There are some times when only a Chinese takeaway will do. Nothing else.
For me those times usually involved last orders at the local and the start of Match of the Day, flares and a mullet. Or at least they used to.
Now I am a responsible member of society and my excesses kept in check by Mrs G, I look for my takeaway fix nearer home.
With Chinese New Year looming at the end of this month I decided to make one of my favourite takeaway meals at here in the Grumpy kitchen.
Egg Foo Yung was a weekly standard from The Lotus Flower near to my parents’ house. Admittedly it was normally served slathered in curry sauce with a portion of chips - it was the 70’s after all - but I can still remember the soft waves of pillowy egg and char sui chicken, vying for prominence with crunchy beansprouts and vegetables.
So what better way to celebrate the Chinese Year of the Rooster than with a plate of Chicken Egg Foo Young.
I believe Egg Foo Yung was an American/Chinese invention from the Gold Rush era in the late 1800's but the original Foo Yung originates from a Shanghai recipe of foo yung egg slices.
It has been westernised over the years and is basically a Chinese omelette, probably nearer a frittata in style.
But it is the way you cook it that makes it special for me.
Instead of a straight flat set omelette, the eggs are almost half scrambled and folded during cooking to give a 'layered' effect with added vegetables and meat or seafood.
This is how I remember the Lotus Flower foo yung, and I was always amazed by this scrambled omelette and how they did it.
Now I know, and also know how easy and quick it is to do.
Essential of course are the eggs, but you can be creative with the additional ingredients.
Vegetarians can use beansprouts, water chestnuts, cabbage, carrots, mushrooms, peas and onions to the eggs.
We carnivores can add cooked shredded chicken, char sui pork, king prawns or ham. Feel free to experiment with the amounts - it's up to you. But try and keep the ratio of eggs to ingredients similar to the recipe.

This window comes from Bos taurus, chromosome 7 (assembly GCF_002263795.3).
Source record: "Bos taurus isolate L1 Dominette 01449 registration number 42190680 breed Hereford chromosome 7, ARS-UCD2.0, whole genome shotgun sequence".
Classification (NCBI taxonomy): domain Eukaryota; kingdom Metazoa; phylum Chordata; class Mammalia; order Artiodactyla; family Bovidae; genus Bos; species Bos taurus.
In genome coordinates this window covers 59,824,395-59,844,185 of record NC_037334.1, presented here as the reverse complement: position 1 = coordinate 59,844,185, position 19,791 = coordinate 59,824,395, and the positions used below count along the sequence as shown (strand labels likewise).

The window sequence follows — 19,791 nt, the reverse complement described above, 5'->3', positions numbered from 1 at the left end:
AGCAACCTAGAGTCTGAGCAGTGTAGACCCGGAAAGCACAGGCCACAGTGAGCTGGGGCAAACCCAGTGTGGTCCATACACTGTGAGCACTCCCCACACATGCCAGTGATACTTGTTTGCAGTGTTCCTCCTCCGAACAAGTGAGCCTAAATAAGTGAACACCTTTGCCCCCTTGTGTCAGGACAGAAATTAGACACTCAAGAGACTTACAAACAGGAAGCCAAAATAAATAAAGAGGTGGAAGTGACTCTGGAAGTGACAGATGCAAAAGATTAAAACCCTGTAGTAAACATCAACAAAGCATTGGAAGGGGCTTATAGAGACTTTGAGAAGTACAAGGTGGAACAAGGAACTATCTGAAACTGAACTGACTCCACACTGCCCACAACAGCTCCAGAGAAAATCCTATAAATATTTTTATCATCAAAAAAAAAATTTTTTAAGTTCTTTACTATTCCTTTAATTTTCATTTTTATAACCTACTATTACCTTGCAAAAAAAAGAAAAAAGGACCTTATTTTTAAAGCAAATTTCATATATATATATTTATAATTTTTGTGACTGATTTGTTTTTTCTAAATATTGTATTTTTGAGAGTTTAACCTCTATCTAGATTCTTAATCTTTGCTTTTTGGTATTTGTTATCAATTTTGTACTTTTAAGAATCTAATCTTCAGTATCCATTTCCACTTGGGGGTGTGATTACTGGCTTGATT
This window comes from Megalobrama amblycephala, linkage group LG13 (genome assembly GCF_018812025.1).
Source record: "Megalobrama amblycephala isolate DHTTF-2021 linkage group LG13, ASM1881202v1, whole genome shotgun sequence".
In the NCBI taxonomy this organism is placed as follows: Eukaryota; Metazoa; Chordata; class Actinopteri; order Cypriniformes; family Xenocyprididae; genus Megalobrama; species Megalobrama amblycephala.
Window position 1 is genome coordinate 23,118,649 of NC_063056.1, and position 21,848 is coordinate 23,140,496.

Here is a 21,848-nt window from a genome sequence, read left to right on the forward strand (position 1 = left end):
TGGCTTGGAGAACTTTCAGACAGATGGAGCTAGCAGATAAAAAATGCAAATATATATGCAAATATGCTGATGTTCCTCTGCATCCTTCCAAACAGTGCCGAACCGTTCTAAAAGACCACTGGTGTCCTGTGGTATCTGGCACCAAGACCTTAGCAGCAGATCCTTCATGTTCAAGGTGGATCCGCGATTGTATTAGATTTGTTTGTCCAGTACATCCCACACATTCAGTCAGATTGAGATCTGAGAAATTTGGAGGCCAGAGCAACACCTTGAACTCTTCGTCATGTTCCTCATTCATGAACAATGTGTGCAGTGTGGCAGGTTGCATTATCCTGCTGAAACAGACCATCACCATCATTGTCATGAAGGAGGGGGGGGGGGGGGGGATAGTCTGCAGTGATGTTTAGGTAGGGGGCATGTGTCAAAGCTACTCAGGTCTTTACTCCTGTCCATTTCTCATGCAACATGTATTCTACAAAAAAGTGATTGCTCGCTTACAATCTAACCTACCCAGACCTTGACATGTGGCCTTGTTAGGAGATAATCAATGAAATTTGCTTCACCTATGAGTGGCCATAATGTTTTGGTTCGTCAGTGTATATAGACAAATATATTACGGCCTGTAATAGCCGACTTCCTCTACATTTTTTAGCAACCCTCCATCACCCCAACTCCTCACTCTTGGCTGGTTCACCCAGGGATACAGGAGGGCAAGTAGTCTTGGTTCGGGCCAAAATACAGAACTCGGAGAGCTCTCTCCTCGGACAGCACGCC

I've always found it is best cooked in a wok as the deep bowl style keeps the omelette together without too much spreading, and the quick stir frying technique is pretty essential to the folding of the egg mixture. That’s not to say you can't make this in a normal frying pan, you can, but you need to work a bit harder to keep the egg mix together without it becoming too flat.
If you have your vegetables cut and prepared before cooking, the dish only takes 5 or so minutes to cook.
Although I mentioned earlier I always had my takeaway egg foo yung with curry sauce (probably the beer talking), the traditional accompaniment is a gravy or sauce made with chicken stock, oyster sauce, soy sauce, rice wine vinegar and thickened with cornstarch or arrowroot.
Often described as 'brown gravy' on takeaway menus, it doesn't sound very appetising, but it is surprisingly good and goes well with the foo yung. And it takes just minutes to prepare.
Give it a try but if you don't fancy it, sweet chilli sauce and soy sauce make a nice accompaniment.
I serve a side dish of wholegrain rice (I know, but it is really tasty and good for you) but plain white rice is fine.
So I'll be making this for Chinese New Year and transporting myself back to the 70's, minus the flares and mullet!
INGREDIENTS serves 2-3
1 large cooked chicken breast, shredded (or leftover roast chicken)
½ onion, thinly sliced
1 red pepper, sliced
bunch of spring onions, sliced
100 shitake mushrooms, sliced
75g approx of mixed veg (I used beansprouts, grated carrot and shredded cabbage)
6 large eggs + ¼ tspn salt
1 tsp oyster sauce
1 tsp shaoxing rice wine or dry sherry
2 tsp soy sauce
For the gravy
235ml of chicken stock
1 tbs oyster sauce
1 tbs soy sauce
1 tsp rice wine vinegar
3 twists of white pepper
1 tbs cornflour or arrowroot, dissolved in 4 tbs of water
Over a high heat, put a tablespoon of vegetable oil into the wok. Stir fry the onions and peppers for only a minute, then add the mushrooms for another minute and finally the mixed vegetables along with half the spring onions. This stir frying shouldn't take more than 3-4 minutes. Remove from the wok and set aside to cool.
Meanwhile, make the gravy. Bring the chicken stock, rice wine vinegar, soy and oyster sauces to the boil in a small saucepan. Add the dissolved cornstarch or arrowroot and whisk for about 3 minutes until thickened and glossy. That’s it, gravy ready.
Put the eggs, oyster sauce, soy sauce and shaoxing rice wine in a large bow and beat until mixed. Now add the vegetable mixture, shredded chicken and stir until combined.
In the now cleaned wok, heat a tablespoon of oil (I use half sesame oil and half vegetable oil for added taste) over a high heat and pour in the egg mixture.
As the edges start to set and bubble up (pic 1), take a wide flat spatula or something similar and start to fold large areas of the eggs over (pic 2). Leave for a few seconds and repeat until all the egg mixture is cooked but still moist (pic 3). You want large soft chunks of foo yung, not one whole omelette or scrambled eggs.
Divide onto 2 or 3 plates (depending how hungry you are) with a dribbling of brown gravy or some soy and sweet chilli sauces. Garnish with the remaining spring onions, serve with some rice and rejoice in the Year of the Rooster.